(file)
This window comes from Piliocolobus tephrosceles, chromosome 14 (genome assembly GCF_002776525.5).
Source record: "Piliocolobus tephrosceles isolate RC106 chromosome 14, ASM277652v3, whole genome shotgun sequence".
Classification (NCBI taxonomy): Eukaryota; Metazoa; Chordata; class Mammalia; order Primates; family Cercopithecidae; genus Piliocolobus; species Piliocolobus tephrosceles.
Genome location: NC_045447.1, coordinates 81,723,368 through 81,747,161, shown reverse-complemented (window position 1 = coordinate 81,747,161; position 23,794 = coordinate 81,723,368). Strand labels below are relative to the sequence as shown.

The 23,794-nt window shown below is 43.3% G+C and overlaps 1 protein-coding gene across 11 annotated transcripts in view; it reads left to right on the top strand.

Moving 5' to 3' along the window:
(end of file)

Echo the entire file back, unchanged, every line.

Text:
This window comes from Piliocolobus tephrosceles, chromosome 14 (genome assembly GCF_002776525.5).
Source record: "Piliocolobus tephrosceles isolate RC106 chromosome 14, ASM277652v3, whole genome shotgun sequence".
Classification (NCBI taxonomy): Eukaryota; Metazoa; Chordata; class Mammalia; order Primates; family Cercopithecidae; genus Piliocolobus; species Piliocolobus tephrosceles.
Genome location: NC_045447.1, coordinates 81,723,368 through 81,747,161, shown reverse-complemented (window position 1 = coordinate 81,747,161; position 23,794 = coordinate 81,723,368). Strand labels below are relative to the sequence as shown.

The 23,794-nt window shown below is 43.3% G+C and overlaps 1 protein-coding gene across 11 annotated transcripts in view; it reads left to right on the top strand.

Moving 5' to 3' along the window: